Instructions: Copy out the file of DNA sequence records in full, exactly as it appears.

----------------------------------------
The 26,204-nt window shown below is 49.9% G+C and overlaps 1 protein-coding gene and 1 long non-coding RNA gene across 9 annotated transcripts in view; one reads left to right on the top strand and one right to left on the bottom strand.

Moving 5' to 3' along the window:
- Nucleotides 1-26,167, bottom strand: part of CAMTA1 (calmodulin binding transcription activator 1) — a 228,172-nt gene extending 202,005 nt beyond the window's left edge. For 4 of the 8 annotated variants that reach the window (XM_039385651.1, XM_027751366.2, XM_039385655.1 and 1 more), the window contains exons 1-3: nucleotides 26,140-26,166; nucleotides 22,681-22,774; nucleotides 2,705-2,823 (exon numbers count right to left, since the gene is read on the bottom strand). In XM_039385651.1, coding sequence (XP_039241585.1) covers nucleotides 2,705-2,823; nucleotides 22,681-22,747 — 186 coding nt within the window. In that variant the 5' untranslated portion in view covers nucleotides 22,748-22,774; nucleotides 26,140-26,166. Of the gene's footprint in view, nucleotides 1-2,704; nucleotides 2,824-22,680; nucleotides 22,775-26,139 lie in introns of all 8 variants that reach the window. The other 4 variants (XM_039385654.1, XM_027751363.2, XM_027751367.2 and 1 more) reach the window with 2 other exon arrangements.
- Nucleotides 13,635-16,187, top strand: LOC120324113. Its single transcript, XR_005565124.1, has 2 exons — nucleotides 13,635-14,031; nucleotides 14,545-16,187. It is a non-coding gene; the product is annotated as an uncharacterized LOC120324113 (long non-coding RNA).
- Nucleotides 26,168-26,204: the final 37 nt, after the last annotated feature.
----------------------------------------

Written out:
The 26,204-nt window shown below is 49.9% G+C and overlaps 1 protein-coding gene and 1 long non-coding RNA gene across 9 annotated transcripts in view; one reads left to right on the top strand and one right to left on the bottom strand.

Moving 5' to 3' along the window:
- Nucleotides 1-26,167, bottom strand: part of CAMTA1 (calmodulin binding transcription activator 1) — a 228,172-nt gene extending 202,005 nt beyond the window's left edge. For 4 of the 8 annotated variants that reach the window (XM_039385651.1, XM_027751366.2, XM_039385655.1 and 1 more), the window contains exons 1-3: nucleotides 26,140-26,166; nucleotides 22,681-22,774; nucleotides 2,705-2,823 (exon numbers count right to left, since the gene is read on the bottom strand). In XM_039385651.1, coding sequence (XP_039241585.1) covers nucleotides 2,705-2,823; nucleotides 22,681-22,747 — 186 coding nt within the window. In that variant the 5' untranslated portion in view covers nucleotides 22,748-22,774; nucleotides 26,140-26,166. Of the gene's footprint in view, nucleotides 1-2,704; nucleotides 2,824-22,680; nucleotides 22,775-26,139 lie in introns of all 8 variants that reach the window. The other 4 variants (XM_039385654.1, XM_027751363.2, XM_027751367.2 and 1 more) reach the window with 2 other exon arrangements.
- Nucleotides 13,635-16,187, top strand: LOC120324113. Its single transcript, XR_005565124.1, has 2 exons — nucleotides 13,635-14,031; nucleotides 14,545-16,187. It is a non-coding gene; the product is annotated as an uncharacterized LOC120324113 (long non-coding RNA).
- Nucleotides 26,168-26,204: the final 37 nt, after the last annotated feature.